In order to assess the extent of this apparent flaw in the County’s enforcement system, the Federation has collected every environmental enforcement case opened by Anne Arundel County since 2014 and is analyzing how it was resolved. While the analysis is ongoing, some obvious trends have already emerged. In 2014 and 2015, the County opened 647 and 675 environmental compliance cases, respectively. A little less than a third of cases, opened by complaints, result in any action being taken. This makes sense, as many of these complaints are made by citizens who might not like how their neighbor is digging a garden, or who might make a complaint out of precaution, not knowing the specifics of the law. However, it appears that of the approximately 30% of complaints that do reflect a legitimate environmental violation, only about 50-60 receive a stop work order, fine, or referral to the Office of Law. In other words, less than a quarter of all violations, on which the County takes any action, receive any kind of consequence.

To be clear, remediation or deferral of a fine may be appropriate in some cases. If appropriate sediment controls, placed at a person’s property for home renovation/extension, were overwhelmed by a powerful storm, quickly repairing the problem may be all that is necessary. If a person tills the earth for a garden and genuinely didn’t know that a grading permit was required for their work, but then goes to obtain one, this corrective action may be sufficient. These are not the sort of violations our efforts are zeroing in on. Rather, it is the persistent violations by companies and individuals who knowingly act outside of the law, or the truly significant single violations that go without consequence that merit stronger enforcement action by the County.


These photos indicate environmental violations. The left shows sediment pollution from ineffective silt fencing placement and the right shows an illegal tire dump in the South River Watershed whose cleanup was complicated and delayed by the extensiveness of the dump. 

Ineffective penalties

Several County personnel and others have expressed that current penalties are not effective deterrents for environmental carelessness. Although the County might issue fines totaling tens of thousands of dollars for large projects, some firms may be able to simply absorb this into their budget as the cost of doing business. Some County personnel have opined that their best enforcement tool is a stop work order, but this tool has limitations too. It requires that a violation be noted while it is happening, which is often not the case. In addition, if a stop work order is issued, the violator will be required to fix up the condition which warrants the order, but damage already done is often unresolved.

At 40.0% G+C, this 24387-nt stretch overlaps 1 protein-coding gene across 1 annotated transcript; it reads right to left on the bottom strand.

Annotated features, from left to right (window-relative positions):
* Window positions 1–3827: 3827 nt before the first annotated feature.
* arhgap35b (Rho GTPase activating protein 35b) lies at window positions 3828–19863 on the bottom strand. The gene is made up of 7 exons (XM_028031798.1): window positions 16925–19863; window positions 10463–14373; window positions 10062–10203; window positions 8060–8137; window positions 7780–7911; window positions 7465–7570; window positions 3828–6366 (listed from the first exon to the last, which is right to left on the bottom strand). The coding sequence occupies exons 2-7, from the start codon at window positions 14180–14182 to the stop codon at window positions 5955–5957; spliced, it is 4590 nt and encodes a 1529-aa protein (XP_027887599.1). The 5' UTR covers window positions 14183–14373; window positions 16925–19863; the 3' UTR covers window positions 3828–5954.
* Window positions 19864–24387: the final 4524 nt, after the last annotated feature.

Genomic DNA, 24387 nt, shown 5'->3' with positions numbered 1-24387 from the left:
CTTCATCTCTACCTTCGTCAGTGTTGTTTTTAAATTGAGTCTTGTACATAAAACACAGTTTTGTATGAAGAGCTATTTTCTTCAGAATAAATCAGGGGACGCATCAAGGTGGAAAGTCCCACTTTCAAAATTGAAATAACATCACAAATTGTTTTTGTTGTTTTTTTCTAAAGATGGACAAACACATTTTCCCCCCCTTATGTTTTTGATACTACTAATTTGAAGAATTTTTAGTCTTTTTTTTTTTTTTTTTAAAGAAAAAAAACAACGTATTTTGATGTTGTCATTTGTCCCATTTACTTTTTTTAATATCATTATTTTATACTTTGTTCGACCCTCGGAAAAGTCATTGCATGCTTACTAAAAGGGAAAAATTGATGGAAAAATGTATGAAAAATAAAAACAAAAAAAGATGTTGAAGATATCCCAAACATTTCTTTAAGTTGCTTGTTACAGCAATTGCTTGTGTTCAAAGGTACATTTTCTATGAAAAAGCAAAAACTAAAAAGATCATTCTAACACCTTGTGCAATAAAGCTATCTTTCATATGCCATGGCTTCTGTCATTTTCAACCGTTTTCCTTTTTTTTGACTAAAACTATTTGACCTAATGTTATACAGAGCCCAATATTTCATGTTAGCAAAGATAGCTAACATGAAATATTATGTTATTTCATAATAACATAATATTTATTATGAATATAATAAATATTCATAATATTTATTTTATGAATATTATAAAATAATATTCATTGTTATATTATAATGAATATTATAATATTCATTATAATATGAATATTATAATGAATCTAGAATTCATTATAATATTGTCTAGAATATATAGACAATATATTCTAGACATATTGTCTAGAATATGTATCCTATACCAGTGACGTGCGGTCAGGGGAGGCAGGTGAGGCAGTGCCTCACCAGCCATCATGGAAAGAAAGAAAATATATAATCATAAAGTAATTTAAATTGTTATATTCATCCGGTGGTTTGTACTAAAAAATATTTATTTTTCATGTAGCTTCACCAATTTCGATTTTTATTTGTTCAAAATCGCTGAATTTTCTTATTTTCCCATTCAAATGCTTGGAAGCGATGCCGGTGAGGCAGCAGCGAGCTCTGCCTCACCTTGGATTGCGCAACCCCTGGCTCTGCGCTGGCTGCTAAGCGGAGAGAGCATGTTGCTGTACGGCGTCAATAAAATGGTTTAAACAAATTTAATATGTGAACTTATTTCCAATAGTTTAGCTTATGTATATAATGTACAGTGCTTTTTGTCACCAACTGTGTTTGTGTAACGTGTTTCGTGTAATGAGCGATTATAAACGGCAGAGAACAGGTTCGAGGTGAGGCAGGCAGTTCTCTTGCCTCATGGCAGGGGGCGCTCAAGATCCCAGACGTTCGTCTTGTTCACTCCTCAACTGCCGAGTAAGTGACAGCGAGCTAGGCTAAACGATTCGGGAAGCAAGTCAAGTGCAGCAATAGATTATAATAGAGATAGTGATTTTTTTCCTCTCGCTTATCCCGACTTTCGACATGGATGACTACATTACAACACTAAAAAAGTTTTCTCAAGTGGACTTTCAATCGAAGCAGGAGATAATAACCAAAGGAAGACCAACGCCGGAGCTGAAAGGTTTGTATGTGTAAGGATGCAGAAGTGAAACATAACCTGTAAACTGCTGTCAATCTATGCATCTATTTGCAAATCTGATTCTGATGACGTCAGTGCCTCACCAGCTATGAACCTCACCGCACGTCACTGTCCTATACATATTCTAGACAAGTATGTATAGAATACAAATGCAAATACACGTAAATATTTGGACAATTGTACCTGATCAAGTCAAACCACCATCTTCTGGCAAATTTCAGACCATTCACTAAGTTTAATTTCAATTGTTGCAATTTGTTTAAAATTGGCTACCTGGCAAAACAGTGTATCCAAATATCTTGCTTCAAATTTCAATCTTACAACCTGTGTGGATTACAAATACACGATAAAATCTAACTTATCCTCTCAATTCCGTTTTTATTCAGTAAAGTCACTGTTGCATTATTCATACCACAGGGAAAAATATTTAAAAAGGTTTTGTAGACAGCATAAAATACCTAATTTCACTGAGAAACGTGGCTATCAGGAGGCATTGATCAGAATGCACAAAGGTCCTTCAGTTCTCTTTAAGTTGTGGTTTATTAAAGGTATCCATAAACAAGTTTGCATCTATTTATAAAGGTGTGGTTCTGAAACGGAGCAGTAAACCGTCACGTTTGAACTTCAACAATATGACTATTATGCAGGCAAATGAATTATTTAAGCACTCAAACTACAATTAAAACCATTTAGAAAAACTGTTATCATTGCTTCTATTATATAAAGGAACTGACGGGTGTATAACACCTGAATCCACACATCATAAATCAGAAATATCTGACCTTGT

The ongoing enforcement audit is intended to identify the shortcomings in the County’s enforcement apparatus. Stay tuned as the Federation establishes conclusively what those shortcomings are, who is responsible for them, and how we can fix it.



Yours for Clean Water,

--Jesse Iliff

The South River Federation is proud to announce receipt of a Green Grant from BGE/Exelon for $3,000 to continue our work in the Church Creek watershed - one of the most impaired creeks in the South River.

SRF is working with the READY (Restoring the Environment and Developing Youth) Program this summer providing hands-on environmental job training during an 8-week program. The READY Program provides hands-on environmental job training for minority youth (18-24). Many of the youth in this program are from the Church Creek watershed. 

This project is a critical piece of our Church Creek Initiative to improve water quality. The ultimate goal and benefit of this initiative is clean water - a goal that will be backed up by intensive tidal and non-tidal water quality monitoring efforts. While the primary beneficiaries will be the READY participants receiving hands on environmental job training partially funded by this grant, the 66,000 residents of the South River Watershed will ultimately benefit from improved water quality. 

We are very proud to partner with BGE in this very worthy program.